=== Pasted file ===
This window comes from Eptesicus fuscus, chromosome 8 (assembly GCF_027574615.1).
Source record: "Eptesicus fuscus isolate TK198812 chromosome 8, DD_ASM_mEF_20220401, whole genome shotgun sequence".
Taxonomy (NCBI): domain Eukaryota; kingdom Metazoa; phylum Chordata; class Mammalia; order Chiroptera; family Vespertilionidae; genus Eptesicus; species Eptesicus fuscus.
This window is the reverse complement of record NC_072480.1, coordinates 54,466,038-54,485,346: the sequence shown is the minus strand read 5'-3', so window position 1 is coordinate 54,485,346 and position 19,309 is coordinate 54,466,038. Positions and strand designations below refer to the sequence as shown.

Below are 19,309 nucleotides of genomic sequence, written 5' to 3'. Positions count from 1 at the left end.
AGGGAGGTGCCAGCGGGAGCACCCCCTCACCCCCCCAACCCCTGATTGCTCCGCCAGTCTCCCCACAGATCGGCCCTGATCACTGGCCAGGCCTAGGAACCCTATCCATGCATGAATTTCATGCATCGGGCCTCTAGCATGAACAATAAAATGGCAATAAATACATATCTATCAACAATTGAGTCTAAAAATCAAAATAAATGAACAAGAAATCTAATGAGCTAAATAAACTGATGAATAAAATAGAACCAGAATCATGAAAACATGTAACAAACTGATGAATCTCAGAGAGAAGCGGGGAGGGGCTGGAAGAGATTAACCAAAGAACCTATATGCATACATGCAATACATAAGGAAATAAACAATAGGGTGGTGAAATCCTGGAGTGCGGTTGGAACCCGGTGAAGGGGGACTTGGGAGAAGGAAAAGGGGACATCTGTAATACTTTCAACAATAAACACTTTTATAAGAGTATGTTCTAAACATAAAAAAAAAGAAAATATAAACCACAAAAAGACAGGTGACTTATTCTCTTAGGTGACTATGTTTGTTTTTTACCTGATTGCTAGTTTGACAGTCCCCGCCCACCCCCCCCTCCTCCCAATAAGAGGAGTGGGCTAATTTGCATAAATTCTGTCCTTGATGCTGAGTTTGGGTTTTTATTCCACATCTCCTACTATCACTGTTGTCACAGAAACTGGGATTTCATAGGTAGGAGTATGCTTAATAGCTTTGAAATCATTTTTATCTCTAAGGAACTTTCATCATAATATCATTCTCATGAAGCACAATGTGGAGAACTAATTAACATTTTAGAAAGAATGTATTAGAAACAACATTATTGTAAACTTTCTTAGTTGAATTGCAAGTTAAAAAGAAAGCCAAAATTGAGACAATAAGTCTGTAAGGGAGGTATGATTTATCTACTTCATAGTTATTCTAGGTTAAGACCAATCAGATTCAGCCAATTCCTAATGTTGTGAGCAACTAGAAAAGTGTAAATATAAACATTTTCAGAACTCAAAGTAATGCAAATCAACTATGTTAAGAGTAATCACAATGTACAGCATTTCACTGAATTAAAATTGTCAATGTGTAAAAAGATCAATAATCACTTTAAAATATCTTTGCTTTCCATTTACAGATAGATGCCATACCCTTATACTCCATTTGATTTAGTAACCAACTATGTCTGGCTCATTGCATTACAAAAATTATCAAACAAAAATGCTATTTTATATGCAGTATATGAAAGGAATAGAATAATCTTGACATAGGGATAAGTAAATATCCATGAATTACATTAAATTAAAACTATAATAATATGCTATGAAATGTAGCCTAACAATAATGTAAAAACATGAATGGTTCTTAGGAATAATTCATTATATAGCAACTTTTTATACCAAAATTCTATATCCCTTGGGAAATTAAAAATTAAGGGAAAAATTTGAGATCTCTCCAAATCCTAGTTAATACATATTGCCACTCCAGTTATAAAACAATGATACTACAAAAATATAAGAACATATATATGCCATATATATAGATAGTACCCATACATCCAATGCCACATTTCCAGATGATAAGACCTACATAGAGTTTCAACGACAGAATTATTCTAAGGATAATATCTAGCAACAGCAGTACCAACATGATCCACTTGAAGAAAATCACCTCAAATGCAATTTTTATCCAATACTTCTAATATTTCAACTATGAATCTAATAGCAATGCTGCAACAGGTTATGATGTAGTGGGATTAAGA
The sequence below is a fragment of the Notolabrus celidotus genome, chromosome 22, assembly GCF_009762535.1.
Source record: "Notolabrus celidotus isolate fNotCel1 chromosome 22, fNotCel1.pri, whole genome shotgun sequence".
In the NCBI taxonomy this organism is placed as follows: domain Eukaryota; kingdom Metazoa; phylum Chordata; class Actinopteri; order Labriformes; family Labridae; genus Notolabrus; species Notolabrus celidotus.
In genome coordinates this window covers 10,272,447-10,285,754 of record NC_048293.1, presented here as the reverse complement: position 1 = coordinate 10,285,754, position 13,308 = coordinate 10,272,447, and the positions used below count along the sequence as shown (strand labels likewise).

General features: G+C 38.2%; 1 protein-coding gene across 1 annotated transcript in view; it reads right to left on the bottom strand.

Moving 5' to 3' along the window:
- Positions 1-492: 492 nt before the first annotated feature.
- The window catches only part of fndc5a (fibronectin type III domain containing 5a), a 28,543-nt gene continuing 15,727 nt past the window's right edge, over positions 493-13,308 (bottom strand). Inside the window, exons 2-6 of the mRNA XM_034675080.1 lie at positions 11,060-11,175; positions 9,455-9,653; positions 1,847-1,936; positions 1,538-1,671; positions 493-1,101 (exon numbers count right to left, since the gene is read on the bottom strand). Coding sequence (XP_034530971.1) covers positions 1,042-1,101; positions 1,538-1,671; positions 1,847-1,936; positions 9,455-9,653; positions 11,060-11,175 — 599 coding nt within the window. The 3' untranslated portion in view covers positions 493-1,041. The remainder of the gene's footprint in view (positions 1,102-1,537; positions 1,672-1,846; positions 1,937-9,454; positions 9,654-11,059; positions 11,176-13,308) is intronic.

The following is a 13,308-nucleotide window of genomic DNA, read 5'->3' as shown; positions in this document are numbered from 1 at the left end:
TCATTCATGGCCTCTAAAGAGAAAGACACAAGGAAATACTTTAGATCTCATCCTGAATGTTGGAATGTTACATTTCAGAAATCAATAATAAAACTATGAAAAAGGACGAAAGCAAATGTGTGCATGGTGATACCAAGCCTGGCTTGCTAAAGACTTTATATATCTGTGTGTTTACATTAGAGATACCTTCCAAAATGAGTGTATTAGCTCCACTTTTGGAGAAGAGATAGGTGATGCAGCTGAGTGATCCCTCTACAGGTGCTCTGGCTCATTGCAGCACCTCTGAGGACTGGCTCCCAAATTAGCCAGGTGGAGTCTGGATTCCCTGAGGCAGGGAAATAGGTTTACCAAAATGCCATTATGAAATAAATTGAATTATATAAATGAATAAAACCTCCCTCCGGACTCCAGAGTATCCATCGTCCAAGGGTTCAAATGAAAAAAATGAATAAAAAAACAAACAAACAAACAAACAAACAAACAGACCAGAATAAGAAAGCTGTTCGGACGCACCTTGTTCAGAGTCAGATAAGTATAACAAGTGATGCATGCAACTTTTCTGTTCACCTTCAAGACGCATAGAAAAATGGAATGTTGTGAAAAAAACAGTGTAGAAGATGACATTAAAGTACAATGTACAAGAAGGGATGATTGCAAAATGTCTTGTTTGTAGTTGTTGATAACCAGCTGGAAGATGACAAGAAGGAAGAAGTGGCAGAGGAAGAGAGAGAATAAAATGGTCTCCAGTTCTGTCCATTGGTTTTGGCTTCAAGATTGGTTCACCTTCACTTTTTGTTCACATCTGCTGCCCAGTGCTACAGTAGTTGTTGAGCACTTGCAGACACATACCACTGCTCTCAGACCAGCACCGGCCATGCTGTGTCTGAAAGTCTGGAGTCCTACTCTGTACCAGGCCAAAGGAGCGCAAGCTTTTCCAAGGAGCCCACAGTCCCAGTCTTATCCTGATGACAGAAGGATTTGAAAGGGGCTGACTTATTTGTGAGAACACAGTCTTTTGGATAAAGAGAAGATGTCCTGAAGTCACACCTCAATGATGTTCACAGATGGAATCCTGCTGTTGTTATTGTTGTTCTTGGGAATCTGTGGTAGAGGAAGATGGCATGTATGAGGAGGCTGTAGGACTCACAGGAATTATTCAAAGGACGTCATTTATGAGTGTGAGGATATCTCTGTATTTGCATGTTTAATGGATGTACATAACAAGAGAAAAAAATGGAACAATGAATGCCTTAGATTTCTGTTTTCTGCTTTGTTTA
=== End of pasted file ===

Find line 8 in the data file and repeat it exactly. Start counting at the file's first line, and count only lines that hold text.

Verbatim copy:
Source record: "Notolabrus celidotus isolate fNotCel1 chromosome 22, fNotCel1.pri, whole genome shotgun sequence".